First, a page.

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2010 Survey Results

After a long day in the sun at the 2010 Crossfit Games in LA, I've flopped into my Aeron in the RV, which is parked near my old stomping grounds in Hollywood. I found an amazing parking spot right near the Farmer's Market that has no street cleaning and is always empty at night. You'd be surprised how important things like street cleaning become when you live in an RV. Anyway, I don't have enough energy left to pull myself out of my chair, so it's time to tally up the survey results from a couple weeks ago and share what I learned.

Life Nomadic

This one was totally unexpected. Around a third of the people who responded said that they want more Life Nomadic. To be totally honest, I didn't know people were that interested in it. The site, when it was separate, never developed the same sort of following this site has.

Part II, Be Conscious of Your Partaking

On The Slowing

This is Part II of IV in my Arbitrary Disciplines series.

As you'd expect, I make very little money. It's par for course in the service industry. Since Novemeber or so, I've been stressed about how little money I have. To be honest, I am not even exactly sure what I spent my money on. As a joke in my apartment, my roommate and I call ourselves "Frugal Bitches" because we're always swapping coupons. Nonetheless, to combat my lack of funds, I recently tried to go a couple days without buying anything. Let's just say I'm no Judith Levine. It was heartbreakingly difficult. I would be swinging out of Walgreens with my Cookie Dough Blue Bell and teal fingernail polish before it even registered that I had bought something unnecessary.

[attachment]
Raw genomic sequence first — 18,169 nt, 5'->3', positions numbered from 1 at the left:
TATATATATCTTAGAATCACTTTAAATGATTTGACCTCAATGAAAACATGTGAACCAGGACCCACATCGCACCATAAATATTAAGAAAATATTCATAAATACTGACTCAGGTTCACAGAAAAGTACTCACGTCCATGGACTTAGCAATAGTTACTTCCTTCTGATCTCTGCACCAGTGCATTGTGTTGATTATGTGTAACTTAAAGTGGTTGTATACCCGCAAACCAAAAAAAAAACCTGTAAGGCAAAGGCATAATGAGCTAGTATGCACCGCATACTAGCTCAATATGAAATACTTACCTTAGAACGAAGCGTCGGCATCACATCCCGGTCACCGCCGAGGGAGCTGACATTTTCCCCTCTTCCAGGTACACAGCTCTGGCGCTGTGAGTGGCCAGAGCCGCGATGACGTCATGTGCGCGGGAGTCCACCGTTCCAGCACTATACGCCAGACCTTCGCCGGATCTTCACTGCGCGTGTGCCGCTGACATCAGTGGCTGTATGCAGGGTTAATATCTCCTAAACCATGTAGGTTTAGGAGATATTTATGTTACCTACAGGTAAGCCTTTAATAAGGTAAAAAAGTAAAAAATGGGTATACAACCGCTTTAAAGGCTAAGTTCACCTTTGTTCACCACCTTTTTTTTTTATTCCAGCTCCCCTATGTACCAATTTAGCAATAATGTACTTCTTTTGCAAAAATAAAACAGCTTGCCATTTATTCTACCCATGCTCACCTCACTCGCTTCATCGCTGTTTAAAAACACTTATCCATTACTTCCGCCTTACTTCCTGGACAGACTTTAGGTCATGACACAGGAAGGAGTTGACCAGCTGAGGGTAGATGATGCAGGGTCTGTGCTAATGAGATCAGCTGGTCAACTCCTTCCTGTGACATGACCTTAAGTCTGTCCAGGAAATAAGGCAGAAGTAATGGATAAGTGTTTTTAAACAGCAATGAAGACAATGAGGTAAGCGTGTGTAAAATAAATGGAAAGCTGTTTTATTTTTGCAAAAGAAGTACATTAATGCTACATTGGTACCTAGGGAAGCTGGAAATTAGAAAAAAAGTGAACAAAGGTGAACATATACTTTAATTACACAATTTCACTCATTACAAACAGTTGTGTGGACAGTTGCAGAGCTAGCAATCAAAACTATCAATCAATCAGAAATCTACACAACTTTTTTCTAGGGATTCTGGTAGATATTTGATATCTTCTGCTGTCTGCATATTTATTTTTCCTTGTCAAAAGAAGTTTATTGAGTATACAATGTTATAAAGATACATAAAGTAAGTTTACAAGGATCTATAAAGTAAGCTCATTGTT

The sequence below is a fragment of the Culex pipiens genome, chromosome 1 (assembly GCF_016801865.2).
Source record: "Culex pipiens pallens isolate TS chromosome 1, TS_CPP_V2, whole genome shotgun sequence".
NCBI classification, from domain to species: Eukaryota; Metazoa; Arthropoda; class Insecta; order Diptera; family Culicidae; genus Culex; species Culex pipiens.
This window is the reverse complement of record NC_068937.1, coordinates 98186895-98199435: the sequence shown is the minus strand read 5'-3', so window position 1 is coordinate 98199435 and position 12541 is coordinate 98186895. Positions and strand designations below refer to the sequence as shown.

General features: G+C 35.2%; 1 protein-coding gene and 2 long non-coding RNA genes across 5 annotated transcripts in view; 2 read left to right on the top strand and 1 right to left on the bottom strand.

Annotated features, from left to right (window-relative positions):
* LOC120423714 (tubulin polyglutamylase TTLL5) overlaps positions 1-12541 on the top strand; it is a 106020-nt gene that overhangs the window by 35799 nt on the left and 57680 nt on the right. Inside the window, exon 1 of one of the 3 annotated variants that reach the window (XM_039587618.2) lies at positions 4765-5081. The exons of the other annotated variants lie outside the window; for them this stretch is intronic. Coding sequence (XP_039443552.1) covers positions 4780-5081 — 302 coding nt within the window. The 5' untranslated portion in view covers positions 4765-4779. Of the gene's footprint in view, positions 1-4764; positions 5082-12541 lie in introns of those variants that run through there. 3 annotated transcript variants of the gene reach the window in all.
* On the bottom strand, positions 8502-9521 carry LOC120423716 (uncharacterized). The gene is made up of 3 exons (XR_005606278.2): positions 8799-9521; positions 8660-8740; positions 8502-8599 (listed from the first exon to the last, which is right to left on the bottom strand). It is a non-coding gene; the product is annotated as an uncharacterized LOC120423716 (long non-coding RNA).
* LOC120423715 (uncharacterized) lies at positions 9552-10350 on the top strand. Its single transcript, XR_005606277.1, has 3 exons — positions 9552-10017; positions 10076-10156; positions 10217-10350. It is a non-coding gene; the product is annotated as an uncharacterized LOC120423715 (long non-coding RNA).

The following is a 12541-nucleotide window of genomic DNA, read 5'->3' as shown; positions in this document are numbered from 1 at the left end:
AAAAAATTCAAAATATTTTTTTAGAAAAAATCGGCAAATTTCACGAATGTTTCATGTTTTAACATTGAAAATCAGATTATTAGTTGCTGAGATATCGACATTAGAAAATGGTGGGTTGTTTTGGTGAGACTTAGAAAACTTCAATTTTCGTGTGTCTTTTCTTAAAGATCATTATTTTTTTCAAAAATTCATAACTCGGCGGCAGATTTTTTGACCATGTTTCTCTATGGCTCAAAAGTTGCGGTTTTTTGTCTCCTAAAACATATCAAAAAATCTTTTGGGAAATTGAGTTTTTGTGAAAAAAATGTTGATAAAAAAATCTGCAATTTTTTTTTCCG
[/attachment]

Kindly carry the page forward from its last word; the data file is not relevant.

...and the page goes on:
And then, I had a revelation: If I don't buy things, I don't have to work for money.

Be careful how you read what I have just written. I'm not saying I don't want to work. I actually love working very hard. But I want to work on the things I love, i.e. writing poetry, drinking tea, creating this blog, doing DIY projects, volunteering at the farm, etc., instead of working somewhere I am not nourished for money to fund my unnecessarily expensive lifestyle.

This is not a hard thing to grasp. But somehow, it is a fundamental breach in my understanding of work. While I have never had lots of extra money in my life, I have always had enough. Enough to never have to say no to reasonable desires like beer with friends or a trip to London for Spring Break or new leather sandals that I've been eyeing. But paring down your desires to the most essential ones means that you can limit the amount of money you need to make.

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